|Item||Total||Interest Rate Swaps||Cross-Currency Swaps||Forward Foreign Exchange Contracts|
Table 3.29 Footnotes:
 Notional amounts represent the volume of outstanding derivative contracts and are not indicative of credit risk, market risk or actual cash flows.
Note: Numbers may not add due to rounding.
Source: Ontario Financing Authority.
Reducing Ontario’s Electricity Sector Stranded Debt
Ontario Electricity Financial Corporation (OEFC) interim results for 2017–18 show an estimated excess of revenue over expense of $1.9 billion, which would reduce OEFC’s unfunded liability (or “stranded debt of the electricity sector”) from $3.2 billion, as of March 31, 2017, to $1.3 billion, as of March 31, 2018. This would be the 14th consecutive year of stranded debt reduction.
Projected 2018–19 OEFC results are an excess of revenue over expense of about $0.3 billion.
Through prudent management of electricity sector debt and other obligations, the government has removed the debt retirement charge (DRC) cost from residential electricity users’ electricity bills beginning January 1, 2016. As announced in the 2015 Ontario Economic Outlook and Fiscal Review, the government is ending the DRC beginning April 1, 2018, for industrial, business and other electricity users, such as institutions and not-for-profits.
Even after the end of the DRC, the OEFC is expected to continue to service and pay down its debt and other liabilities from OEFC’s other dedicated revenues, such as payments-in-lieu of taxes and the Gross Revenue Charge.
Consolidated Financial Tables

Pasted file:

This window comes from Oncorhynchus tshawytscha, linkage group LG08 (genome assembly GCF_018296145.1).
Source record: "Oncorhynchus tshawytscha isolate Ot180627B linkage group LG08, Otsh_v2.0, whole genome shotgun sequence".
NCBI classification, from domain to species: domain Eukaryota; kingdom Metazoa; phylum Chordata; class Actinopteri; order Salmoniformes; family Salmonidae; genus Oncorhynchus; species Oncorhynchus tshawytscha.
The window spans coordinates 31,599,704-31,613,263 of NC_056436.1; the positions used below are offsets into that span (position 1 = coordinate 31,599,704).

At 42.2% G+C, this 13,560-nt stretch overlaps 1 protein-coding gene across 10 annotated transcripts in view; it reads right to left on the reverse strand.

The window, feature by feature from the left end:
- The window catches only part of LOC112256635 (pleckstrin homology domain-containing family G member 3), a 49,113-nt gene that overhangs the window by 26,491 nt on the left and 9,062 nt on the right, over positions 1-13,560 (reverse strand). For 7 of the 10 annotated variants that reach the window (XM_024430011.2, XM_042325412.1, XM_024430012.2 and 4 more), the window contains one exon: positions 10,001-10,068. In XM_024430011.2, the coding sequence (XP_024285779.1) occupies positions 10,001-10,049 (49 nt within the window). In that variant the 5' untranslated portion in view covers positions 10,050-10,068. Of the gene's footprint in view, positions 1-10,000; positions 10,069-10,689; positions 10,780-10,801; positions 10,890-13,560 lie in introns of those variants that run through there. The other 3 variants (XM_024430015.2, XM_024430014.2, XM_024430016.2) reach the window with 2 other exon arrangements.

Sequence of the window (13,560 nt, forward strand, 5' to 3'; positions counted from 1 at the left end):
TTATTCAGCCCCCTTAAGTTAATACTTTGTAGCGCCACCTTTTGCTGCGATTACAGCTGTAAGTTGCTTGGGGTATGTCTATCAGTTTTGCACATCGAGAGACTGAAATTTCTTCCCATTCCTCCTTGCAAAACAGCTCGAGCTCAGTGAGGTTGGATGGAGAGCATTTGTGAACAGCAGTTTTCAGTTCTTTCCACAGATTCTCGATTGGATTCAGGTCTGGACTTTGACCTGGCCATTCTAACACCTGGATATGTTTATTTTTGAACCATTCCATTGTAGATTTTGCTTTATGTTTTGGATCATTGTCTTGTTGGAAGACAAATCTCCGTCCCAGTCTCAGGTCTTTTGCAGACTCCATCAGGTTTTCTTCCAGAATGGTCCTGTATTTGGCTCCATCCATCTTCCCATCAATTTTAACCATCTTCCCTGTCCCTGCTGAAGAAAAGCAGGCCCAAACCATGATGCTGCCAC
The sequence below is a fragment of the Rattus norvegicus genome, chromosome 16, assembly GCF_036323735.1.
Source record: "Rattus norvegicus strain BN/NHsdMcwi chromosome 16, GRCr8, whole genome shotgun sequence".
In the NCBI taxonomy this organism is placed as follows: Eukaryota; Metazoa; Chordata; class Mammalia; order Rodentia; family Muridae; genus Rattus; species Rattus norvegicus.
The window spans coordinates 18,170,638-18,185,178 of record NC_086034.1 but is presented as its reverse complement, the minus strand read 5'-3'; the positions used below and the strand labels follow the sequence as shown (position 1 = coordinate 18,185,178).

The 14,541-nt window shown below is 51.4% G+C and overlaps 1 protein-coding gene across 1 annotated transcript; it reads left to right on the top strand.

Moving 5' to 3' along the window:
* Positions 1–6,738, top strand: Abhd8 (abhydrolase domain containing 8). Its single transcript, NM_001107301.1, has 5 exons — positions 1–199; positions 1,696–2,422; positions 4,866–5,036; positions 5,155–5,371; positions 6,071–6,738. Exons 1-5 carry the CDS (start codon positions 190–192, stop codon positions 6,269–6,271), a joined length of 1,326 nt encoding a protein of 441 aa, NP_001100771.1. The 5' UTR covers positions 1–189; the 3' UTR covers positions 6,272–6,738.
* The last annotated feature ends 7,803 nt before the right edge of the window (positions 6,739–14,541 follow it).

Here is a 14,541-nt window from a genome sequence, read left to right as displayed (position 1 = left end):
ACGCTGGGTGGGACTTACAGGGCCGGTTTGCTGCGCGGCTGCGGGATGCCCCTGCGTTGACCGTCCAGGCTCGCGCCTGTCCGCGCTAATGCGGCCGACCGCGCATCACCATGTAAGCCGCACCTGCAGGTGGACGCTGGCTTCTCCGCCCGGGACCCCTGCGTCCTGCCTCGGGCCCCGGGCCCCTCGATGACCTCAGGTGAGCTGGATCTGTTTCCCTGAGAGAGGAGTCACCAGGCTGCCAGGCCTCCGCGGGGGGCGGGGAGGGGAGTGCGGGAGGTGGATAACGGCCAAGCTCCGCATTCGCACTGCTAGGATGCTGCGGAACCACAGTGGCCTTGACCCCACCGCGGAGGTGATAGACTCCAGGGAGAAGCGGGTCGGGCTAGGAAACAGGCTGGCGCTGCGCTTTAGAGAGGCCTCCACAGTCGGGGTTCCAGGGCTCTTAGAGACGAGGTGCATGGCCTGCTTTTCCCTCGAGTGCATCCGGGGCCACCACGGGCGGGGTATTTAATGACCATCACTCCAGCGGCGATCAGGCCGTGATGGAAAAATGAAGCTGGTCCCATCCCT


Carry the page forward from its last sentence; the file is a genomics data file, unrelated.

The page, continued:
|Debt1||2013–14||2014–15||2015–16||2016–17||Interim 2017–18||Plan 2018–19|
|Publicly Held Debt — Bonds2||259,933||280,442||293,935||299,356||315,307||325,706|
|Publicly Held Debt — Treasury Bills||12,297||14,631||14,604||16,120||18,870||18,870|
|Publicly Held Debt — U.S. Commercial Paper3||8,657||6,304||6,304||5,369||2,619||2,619|
|Publicly Held Debt — Infrastructure Ontario (IO)4||1,603||950||300||300||300||300|
|Publicly Held Debt — Other||345||317||301||296||279||268|
|Publicly Held Debt — Total||282,835||302,644||315,444||321,441||337,375||347,763|
|Cash and Temporary Investments Excluding Broader Public Sector (BPS)||(24,303)||(24,946)||(25,765)||(23,422)||(32,018)||(26,534)|
|Total Debt Net of Cash and Temporary Investments||271,455||290,014||301,648||309,680||316,770||332,303|
|Other Net (Assets)/Liabilities5||(18,061)||(19,507)||(21,400)||(22,044)||(21,845)||(20,504)|
|BPS Net Debt||14,574||14,896||15,124||14,012||13,278||13,242|
Table 3.30 Footnotes:
 Includes debt issued by the Province and Government Organizations.
 Infrastructure Ontario’s (IO) interim 2017–18 debt is composed of Infrastructure Renewal Bonds ($300 million). IO’s debt is not guaranteed by the Province.
 Other Net (Assets)/Liabilities include accounts receivable, loans receivable, advances and investments in Government Business Enterprises, accounts payable, accrued liabilities, deferred revenue and capital contributions, pensions and other employee future benefits, and other liabilities.